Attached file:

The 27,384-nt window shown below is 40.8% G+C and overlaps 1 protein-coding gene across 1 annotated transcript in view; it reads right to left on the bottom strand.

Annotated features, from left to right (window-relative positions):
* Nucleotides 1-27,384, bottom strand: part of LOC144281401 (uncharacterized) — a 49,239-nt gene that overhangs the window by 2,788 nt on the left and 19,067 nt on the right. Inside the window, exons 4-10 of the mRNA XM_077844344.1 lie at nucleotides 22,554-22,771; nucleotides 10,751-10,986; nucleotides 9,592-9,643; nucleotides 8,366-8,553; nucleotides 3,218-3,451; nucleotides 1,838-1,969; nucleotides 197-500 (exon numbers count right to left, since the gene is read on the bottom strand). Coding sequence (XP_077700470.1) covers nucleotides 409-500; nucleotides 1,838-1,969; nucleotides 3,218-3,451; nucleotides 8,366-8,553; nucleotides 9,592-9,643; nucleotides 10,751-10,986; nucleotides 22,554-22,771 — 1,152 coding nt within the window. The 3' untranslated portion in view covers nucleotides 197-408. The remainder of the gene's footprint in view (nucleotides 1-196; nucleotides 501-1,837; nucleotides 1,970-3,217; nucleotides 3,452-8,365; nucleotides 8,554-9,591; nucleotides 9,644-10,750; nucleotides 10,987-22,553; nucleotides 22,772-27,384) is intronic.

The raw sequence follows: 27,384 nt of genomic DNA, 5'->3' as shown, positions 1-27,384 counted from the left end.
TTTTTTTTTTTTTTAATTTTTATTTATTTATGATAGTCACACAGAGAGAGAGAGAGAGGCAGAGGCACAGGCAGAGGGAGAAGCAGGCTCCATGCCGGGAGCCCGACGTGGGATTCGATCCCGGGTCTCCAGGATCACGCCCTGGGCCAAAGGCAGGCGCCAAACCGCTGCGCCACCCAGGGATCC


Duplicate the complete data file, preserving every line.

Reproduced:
The 27,384-nt window shown below is 40.8% G+C and overlaps 1 protein-coding gene across 1 annotated transcript in view; it reads right to left on the bottom strand.

Annotated features, from left to right (window-relative positions):
* Nucleotides 1-27,384, bottom strand: part of LOC144281401 (uncharacterized) — a 49,239-nt gene that overhangs the window by 2,788 nt on the left and 19,067 nt on the right. Inside the window, exons 4-10 of the mRNA XM_077844344.1 lie at nucleotides 22,554-22,771; nucleotides 10,751-10,986; nucleotides 9,592-9,643; nucleotides 8,366-8,553; nucleotides 3,218-3,451; nucleotides 1,838-1,969; nucleotides 197-500 (exon numbers count right to left, since the gene is read on the bottom strand). Coding sequence (XP_077700470.1) covers nucleotides 409-500; nucleotides 1,838-1,969; nucleotides 3,218-3,451; nucleotides 8,366-8,553; nucleotides 9,592-9,643; nucleotides 10,751-10,986; nucleotides 22,554-22,771 — 1,152 coding nt within the window. The 3' untranslated portion in view covers nucleotides 197-408. The remainder of the gene's footprint in view (nucleotides 1-196; nucleotides 501-1,837; nucleotides 1,970-3,217; nucleotides 3,452-8,365; nucleotides 8,554-9,591; nucleotides 9,644-10,750; nucleotides 10,987-22,553; nucleotides 22,772-27,384) is intronic.

The raw sequence follows: 27,384 nt of genomic DNA, 5'->3' as shown, positions 1-27,384 counted from the left end.
TTTTTTTTTTTTTTAATTTTTATTTATTTATGATAGTCACACAGAGAGAGAGAGAGAGGCAGAGGCACAGGCAGAGGGAGAAGCAGGCTCCATGCCGGGAGCCCGACGTGGGATTCGATCCCGGGTCTCCAGGATCACGCCCTGGGCCAAAGGCAGGCGCCAAACCGCTGCGCCACCCAGGGATCC